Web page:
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THE 1 HOUR TRADE Volume and Price Action

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This may well be the most important chapter in the book. If you understand the analysis of volume and its corresponding price movement, you can apply it to every potential trading setup there is. There is no indicator available that is more effective at showing you where the price of a stock is likely headed than volume when analyzed in relation to the price action associated with it (i.e. the candlestick).

This may well be the most important chapter in the book.
If you understand the analysis of volume and its corresponding price movement, you can apply it to every potential trading setup there is.
There is no indicator available that is more effective at showing you where the price of a stock is likely headed than volume when analyzed in relation to the price action associated with it (i.
e.
the candlestick).

Most traders today treat volume as background information—a mere afterthought to what their technical indicators are telling them.
This is a mistake.
If you are skilled at analyzing price action and volume, you really do not need any other indicators to be successful.

You’ll need to understand candlesticks and what the different candle types signify.
The price action, as detailed through candlesticks, reveals the underlying struggle between buyers and sellers and indicates where price is likely to head.

Since going into detail on the various candlestick types and patterns would take an entire book, we’ll only cover the basics here.
I highly recommend you pick up Steve Nison’s book The Candlestick Course to get a more comprehensive education on the subject.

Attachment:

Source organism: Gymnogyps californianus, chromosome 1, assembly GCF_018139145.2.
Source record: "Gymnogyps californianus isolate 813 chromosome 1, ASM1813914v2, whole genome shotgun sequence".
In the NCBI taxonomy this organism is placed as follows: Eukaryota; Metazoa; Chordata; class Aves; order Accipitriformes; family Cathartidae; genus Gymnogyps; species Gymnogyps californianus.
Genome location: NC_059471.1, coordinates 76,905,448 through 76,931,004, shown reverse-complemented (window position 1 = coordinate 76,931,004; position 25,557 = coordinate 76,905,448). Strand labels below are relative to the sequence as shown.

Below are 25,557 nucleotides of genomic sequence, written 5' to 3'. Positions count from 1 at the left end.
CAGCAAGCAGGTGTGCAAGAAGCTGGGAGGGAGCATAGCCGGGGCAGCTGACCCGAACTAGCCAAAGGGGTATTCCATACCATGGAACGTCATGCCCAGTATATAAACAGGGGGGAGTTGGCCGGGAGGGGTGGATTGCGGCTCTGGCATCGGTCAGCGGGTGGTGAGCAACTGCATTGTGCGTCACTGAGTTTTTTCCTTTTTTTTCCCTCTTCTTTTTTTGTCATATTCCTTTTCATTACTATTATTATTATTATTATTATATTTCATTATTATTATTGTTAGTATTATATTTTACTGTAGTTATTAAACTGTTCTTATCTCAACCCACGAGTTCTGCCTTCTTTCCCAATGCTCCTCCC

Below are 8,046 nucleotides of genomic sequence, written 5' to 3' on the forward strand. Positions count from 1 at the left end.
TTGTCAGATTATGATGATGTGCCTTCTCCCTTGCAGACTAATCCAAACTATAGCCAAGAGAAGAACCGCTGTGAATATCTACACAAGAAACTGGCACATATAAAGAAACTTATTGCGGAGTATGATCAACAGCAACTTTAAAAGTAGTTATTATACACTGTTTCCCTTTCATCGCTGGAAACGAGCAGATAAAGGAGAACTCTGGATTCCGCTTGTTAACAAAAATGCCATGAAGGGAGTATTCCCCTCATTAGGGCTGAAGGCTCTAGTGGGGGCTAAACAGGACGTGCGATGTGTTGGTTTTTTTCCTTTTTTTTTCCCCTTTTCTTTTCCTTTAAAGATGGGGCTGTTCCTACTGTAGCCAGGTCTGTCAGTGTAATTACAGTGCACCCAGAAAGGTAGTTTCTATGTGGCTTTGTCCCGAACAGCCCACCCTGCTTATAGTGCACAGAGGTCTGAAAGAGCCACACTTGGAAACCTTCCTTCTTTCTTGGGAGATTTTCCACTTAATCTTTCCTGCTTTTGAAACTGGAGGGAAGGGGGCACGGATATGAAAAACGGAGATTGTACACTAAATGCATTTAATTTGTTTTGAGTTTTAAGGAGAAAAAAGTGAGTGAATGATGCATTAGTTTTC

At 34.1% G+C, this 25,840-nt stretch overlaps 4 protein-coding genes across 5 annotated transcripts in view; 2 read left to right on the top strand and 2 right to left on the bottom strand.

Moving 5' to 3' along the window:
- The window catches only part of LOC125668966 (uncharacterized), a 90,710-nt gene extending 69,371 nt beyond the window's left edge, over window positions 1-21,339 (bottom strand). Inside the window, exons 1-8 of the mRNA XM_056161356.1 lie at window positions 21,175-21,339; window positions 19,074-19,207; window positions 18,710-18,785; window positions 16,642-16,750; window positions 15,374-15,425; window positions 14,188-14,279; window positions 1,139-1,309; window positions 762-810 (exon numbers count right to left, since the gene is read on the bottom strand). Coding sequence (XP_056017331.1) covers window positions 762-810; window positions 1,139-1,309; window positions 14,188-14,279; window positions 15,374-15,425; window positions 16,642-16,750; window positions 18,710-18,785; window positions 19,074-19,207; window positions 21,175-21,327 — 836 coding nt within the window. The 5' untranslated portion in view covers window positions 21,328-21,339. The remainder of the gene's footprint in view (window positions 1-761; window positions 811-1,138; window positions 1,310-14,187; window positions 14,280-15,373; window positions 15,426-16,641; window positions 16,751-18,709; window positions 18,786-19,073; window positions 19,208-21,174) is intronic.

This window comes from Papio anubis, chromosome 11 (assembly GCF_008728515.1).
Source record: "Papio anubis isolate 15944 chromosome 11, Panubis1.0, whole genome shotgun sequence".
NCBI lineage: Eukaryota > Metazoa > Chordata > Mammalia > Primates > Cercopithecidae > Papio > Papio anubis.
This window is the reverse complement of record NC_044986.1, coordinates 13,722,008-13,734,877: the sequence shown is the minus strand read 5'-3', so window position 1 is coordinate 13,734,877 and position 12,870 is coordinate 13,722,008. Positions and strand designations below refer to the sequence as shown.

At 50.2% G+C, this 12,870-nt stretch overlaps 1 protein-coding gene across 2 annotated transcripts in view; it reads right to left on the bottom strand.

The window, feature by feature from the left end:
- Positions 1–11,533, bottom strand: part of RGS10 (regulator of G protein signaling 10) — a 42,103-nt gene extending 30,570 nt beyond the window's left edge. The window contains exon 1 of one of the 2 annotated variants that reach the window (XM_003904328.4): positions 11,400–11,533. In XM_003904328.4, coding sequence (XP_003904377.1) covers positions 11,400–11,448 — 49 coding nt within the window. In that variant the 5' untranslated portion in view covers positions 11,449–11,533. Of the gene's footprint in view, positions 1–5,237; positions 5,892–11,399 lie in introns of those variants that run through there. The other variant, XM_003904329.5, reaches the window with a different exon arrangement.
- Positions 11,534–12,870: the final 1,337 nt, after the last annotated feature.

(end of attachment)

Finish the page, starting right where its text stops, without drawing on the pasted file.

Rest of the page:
While reading this chapter, try to gain an understanding of the fundamental essence of the material.
Don’t get too hung up on searching charts for the exact candle types and patterns.
More important than memorizing the different candle types and what they signify is an intuitive understanding of what the individual candle’s various components (upper and lower wicks, real body, red or green) are detailing about the underlying struggle between buyers and sellers.

Candlesticks

Again, here is the anatomy of a candlestick

Candlestick Formation

White or green candles represent a price move higher than the open of the period, while black or red candles represent a price move lower than the open of the period.

Long versus Short

Short candles detail a tightly bound price range between the opening price and closing price of the period, while long candles detail a significant price movement/range between the opening price and closing price of the period.

Long candles (big price movement) associated with large relative volume (big supply/demand) are what you’d expect; this means either the bulls (buyers) or bears (sellers) are firmly in control of the movement.
A high volume of supply from bears would be expected to create a large drop in price.
A high volume of demand from bulls would be expected to create a large rise in price.

In contrast, short candles (little price movement) are what you’d expect with low relative volume (little supply/demand).